The 1 percent solution: Managing online controversy

October 29, 2010

Social media makes it easy for outraged consumers to broadcast their dissatisfaction around the world — sometimes in minutes.

There are many examples. For instance, this past April, environmentalists overwhelmed Nestlé’s official Facebook page with posted messages claiming the Swiss food conglomerate’s use of palm oil in KitKat candy bars is damaging Indonesia’s rain forest.

It can be overwhelming to imagine managing an online controversy when you see social media causing this much havoc.

The good news:  Among all visitors to social media sites, only about 1 percent contribute any content (such as text, photos, audio or video), according to Chicago-based consultant Jackie Huba.  Thus, online controversies usually start out as isolated attacks on a company’s policies or products.  These attacks tend to evolve into a raging crisis only when the company fails to effectively address the criticism in its early stages.

The bad news: Despite their small numbers,  “One Percenters” can wield enormous influence when they are outraged by your company’s behavior.

“CEOs should care about the ‘One Percenters’ because they can affect whether customers buy from the company or not,” says Huba, author of the book “Citizen Marketers.”  “[Their] content appears very high on Google when prospective customers are researching online. Worse yet, those blog posts and tweets might spread, where mainstream media will see them and write stories, thereby amplifying the negative message.”

Take the FOUR Step approach
The best way to manage an online controversy is to detect it and manage it before the crisis becomes unmanageable. Consider adopting the FOUR Step Approach: Focus, Observe, Understand and Respond.

  1. Focus — It’s impossible for any organization to watch everything. Narrow your focus to a manageable number of  Web platforms and search terms. Identify the most influential bloggers in your market.  Try to pinpoint where controversies are most likely to erupt or to gain credibility.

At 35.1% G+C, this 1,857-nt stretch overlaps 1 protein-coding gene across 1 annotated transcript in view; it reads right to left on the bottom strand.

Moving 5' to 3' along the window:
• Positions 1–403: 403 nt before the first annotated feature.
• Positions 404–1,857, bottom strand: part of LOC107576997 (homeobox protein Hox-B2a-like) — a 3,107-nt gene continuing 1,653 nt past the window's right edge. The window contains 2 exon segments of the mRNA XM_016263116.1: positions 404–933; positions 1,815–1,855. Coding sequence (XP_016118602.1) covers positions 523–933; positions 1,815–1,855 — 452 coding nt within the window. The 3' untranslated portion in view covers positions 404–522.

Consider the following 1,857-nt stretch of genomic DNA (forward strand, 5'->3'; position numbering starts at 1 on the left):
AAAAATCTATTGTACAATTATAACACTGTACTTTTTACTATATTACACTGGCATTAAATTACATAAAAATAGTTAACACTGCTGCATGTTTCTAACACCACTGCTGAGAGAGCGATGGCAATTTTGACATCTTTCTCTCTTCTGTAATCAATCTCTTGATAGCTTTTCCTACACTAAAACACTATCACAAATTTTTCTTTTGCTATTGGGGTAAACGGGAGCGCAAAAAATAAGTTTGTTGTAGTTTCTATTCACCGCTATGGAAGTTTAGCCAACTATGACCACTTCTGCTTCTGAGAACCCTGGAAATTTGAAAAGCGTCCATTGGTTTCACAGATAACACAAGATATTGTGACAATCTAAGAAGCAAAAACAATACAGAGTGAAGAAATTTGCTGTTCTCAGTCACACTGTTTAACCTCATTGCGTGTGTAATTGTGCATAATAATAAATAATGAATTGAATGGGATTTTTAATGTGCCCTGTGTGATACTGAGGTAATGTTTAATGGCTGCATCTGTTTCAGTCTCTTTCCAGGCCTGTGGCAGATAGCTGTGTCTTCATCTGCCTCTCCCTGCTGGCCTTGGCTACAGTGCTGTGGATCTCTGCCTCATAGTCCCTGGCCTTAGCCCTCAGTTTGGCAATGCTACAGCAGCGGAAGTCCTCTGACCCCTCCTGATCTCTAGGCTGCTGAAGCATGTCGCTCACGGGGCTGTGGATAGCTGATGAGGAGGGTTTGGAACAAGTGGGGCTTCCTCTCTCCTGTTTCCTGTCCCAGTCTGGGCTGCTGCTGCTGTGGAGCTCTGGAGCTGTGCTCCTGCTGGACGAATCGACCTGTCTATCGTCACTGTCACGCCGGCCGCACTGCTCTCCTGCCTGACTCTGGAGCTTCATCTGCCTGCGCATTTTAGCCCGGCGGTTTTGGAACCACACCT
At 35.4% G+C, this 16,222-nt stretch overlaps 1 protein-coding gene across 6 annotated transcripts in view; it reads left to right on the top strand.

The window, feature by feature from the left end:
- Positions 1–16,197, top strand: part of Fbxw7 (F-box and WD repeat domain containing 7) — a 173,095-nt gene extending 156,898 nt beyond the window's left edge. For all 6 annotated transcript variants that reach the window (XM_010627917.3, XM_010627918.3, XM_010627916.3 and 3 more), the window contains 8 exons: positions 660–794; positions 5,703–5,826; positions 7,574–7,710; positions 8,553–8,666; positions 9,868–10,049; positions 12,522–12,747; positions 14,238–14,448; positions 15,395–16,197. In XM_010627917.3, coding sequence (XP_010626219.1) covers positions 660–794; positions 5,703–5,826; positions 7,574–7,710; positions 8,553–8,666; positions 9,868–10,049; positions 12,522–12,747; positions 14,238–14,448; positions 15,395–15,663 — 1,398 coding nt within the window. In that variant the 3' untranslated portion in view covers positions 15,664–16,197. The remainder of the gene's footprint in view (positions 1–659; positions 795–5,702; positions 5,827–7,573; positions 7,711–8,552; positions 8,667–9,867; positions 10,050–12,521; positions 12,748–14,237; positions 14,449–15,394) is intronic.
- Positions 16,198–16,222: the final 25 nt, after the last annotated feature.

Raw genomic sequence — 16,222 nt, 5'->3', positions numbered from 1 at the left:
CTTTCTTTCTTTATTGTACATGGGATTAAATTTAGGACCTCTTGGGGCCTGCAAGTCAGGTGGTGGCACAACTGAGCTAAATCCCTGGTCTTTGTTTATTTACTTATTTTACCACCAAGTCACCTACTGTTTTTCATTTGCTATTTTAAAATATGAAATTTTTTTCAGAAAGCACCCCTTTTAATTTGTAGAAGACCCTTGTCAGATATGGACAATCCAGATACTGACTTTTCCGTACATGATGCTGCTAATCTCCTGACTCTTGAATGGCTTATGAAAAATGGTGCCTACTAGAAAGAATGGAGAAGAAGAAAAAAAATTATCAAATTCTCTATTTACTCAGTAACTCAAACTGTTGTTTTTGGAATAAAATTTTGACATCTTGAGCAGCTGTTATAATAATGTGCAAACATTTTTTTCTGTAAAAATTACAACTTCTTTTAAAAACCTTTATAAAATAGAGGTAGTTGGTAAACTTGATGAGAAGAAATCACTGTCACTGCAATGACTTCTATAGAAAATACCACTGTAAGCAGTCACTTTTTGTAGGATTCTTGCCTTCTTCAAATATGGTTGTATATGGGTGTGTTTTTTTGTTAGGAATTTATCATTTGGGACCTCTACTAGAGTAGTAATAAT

2. Observe — Use social media monitoring tools to discover relevant online conversations that are taking place in real-time.

    “Many crises start bubbling up online on Twitter or blogs before mainstream media find them,” Huba says. “If a company has resources in place to monitor what’s being said about them 24/7 online, they have a better chance of averting a crisis.”
  3. Understand — If you detect a potential controversy, make the effort to analyze why your customers are angry. There is always a reason when folks get upset. But don’t dawdle. Online controversies move at the speed of the Internet, not of the corporation.
  4. Respond — Communicate directly with the angriest customers on whatever social media platform they have chosen.

    “When a crisis is brewing, it should be addressed ASAP and should be addressed in the same forum in which it began — branching out to other social media properties and online outlets as needed,” says Terry Dry, president of Fanscape, a Los Angeles agency that specializes in digital word-of-mouth marketing. “So if  Twitter is the culprit, the brand should address the concerns via Twitter through your brand’s official Twitter profile.”

Respond with feelings
Your first instinct may be to respond with an official review of the facts as your company sees them. That’s a huge mistake. You will sound like you are making excuses — and excuses usually ratchet up the outrage that drives an online controversy.